The lessons in this section of the unit examine how societies decide who belongs and the consequences of those decisions. Ideas about human similarities and differences—such as ethnicity, religion, and nation—have greatly influenced the way many societies have defined their membership in the past several centuries. When people claim that the differences that matter most are permanent and biological, that belief leads to racism. According to scholar George Frederickson, racism has two components: difference and power.
It originates from a mindset that regards “them” as different from “us” in ways that are permanent and unbridgeable. This sense of difference provides a motive or rationale for using our power advantage to treat the . . . Other in ways that we would regard as cruel or unjust if applied to members of our own group.
Although antisemitism—a central component of the Nazi worldview—is based on the belief that Jews are members of a distinct race, the history of hatred, prejudice, and discrimination targeting Jews extends back in time more than two millennia, long before the idea of race emerged during the Enlightenment.
In the late 1800s, many European and American scientists continued to divide humankind into smaller and smaller “races.” One of these was the “Semitic race,” which they used to categorize Jews. The term antisemitism was coined by the German Wilhelm Marr, who published a pamphlet in 1878 titled “The Victory of Judaism over Germandom.” Filled with lies and myths about Jews, Marr’s pamphlet argued that Jews were more than a distinct “race.” They were dangerous and alien, intent on maliciously destroying German society. Marr founded the League of Anti-Semites in Berlin in 1879 to combat the threat he imagined that Jews posed. Although his political organization did not gain much support, the racist beliefs of antisemitism spread across Europe, providing justification for discrimination and violence against Jews in the twentieth century.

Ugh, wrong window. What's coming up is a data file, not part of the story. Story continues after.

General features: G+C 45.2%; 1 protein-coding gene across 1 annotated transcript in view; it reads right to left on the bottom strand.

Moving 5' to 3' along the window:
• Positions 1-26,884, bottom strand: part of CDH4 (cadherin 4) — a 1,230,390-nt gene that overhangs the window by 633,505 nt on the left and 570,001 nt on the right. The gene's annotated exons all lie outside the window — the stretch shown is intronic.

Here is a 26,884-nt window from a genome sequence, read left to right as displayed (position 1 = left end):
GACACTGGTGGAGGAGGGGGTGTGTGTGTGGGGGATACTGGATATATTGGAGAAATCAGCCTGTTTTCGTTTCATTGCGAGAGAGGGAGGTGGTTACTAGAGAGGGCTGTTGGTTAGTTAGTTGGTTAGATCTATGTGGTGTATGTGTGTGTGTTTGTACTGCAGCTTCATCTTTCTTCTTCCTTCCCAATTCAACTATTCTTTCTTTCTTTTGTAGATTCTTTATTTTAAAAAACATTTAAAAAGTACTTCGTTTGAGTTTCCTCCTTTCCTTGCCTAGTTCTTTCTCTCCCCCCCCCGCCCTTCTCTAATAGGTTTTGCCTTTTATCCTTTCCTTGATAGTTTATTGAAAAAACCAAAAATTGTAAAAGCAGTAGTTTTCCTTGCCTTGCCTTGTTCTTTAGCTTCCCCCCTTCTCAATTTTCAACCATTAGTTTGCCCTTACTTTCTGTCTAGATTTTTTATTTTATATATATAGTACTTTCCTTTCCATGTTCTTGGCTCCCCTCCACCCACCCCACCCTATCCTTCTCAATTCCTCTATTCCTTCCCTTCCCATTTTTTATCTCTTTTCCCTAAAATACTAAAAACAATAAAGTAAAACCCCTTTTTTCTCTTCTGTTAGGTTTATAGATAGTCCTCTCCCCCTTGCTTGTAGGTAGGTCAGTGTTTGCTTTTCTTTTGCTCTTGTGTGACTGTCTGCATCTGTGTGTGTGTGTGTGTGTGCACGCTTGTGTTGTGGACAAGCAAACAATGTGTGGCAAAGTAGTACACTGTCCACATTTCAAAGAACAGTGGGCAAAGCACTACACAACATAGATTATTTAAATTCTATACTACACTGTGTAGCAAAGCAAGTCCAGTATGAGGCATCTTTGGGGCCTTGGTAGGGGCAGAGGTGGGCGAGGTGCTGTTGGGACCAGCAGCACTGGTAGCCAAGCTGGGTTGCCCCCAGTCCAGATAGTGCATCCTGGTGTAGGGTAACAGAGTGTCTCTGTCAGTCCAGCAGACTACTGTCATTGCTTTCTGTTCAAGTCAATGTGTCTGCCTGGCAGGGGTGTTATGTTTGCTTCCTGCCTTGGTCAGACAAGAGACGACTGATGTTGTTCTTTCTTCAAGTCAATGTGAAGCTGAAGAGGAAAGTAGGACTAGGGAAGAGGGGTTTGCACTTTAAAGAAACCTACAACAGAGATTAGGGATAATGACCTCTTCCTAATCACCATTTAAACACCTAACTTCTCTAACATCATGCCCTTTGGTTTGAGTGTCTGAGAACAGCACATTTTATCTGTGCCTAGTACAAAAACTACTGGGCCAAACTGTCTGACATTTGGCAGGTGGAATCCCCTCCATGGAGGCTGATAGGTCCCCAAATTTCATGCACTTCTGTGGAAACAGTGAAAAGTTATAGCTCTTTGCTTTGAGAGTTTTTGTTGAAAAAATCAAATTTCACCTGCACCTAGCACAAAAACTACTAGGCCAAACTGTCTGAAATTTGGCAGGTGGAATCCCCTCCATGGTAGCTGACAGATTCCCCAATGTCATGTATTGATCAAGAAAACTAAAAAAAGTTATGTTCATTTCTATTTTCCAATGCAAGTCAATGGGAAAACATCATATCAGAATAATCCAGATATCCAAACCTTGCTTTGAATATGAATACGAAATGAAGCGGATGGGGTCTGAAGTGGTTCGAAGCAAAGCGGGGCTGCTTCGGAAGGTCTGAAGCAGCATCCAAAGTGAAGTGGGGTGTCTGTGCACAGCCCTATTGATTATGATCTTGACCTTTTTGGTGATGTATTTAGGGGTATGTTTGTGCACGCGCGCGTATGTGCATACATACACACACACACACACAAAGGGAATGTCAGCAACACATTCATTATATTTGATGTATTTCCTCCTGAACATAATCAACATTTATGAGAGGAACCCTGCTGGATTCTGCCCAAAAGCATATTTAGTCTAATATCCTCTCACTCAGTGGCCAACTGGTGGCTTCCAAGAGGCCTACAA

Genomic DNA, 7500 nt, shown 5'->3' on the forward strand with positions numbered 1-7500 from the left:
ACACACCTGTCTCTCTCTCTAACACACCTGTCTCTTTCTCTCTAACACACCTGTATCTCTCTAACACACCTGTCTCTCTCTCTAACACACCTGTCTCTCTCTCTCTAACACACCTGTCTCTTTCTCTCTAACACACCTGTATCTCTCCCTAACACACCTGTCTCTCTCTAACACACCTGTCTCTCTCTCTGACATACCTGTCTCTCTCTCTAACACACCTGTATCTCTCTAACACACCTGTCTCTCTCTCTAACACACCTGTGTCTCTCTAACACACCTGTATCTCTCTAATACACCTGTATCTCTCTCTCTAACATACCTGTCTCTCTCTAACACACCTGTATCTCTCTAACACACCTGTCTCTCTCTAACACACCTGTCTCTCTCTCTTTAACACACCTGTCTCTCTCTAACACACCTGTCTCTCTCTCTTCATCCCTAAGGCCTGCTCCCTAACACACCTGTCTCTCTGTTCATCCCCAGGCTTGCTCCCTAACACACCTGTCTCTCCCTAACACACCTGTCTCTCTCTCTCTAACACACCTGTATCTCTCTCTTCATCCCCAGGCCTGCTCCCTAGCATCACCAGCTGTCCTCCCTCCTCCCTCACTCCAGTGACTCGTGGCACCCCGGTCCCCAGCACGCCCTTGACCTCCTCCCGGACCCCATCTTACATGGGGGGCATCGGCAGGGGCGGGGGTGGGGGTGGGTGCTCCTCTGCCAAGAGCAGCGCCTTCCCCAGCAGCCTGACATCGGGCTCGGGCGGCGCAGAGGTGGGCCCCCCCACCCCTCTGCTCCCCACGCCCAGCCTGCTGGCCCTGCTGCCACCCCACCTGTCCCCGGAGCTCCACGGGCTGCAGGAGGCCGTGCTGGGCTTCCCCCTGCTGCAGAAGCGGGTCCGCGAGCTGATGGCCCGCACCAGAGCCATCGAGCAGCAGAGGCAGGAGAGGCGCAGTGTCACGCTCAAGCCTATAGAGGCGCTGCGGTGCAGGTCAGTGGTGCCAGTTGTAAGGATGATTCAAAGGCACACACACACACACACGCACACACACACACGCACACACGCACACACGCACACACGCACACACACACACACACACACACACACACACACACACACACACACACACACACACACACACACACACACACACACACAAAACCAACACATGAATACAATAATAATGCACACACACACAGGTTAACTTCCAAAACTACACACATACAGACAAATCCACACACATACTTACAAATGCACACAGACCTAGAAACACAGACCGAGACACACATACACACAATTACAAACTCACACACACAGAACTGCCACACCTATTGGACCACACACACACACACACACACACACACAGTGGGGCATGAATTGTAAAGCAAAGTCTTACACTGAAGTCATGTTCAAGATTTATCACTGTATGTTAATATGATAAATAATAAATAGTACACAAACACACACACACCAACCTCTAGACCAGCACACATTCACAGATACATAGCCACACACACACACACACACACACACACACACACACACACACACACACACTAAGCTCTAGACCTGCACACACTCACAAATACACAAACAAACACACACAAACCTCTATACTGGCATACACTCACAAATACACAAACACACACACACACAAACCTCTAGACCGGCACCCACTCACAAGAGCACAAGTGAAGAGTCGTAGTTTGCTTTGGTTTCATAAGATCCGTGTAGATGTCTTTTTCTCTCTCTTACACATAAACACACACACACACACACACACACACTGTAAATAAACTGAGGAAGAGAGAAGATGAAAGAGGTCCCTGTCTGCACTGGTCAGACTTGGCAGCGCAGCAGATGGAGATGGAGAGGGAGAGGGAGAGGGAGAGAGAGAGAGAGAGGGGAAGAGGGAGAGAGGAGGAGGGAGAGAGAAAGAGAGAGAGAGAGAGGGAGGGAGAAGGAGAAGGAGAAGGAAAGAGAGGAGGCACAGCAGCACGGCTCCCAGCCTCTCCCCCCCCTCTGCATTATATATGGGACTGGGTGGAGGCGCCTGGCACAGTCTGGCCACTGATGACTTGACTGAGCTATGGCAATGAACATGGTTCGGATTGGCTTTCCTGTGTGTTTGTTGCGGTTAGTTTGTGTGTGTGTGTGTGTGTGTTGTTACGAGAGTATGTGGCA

Antisemitism relies on the idea that certain physical and intellectual differences exist between groups and that these differences are biological, permanent, and irreversible. Because they believed, falsely, that differences between so-called races were justified by modern science, antisemites were convinced that science also justified discrimination against Jews.
Historian Deborah Dwork explains:
The move from anti-Judaism—against the religion—to antisemitism with this notion of "race" was only possible when Europeans conceived of the idea of race. And once they had conceived of the idea of race in the 19th century, Wilhelm Marr had the notion that Jews constituted a "race." And thus, antisemitism can be seen as a form of racism.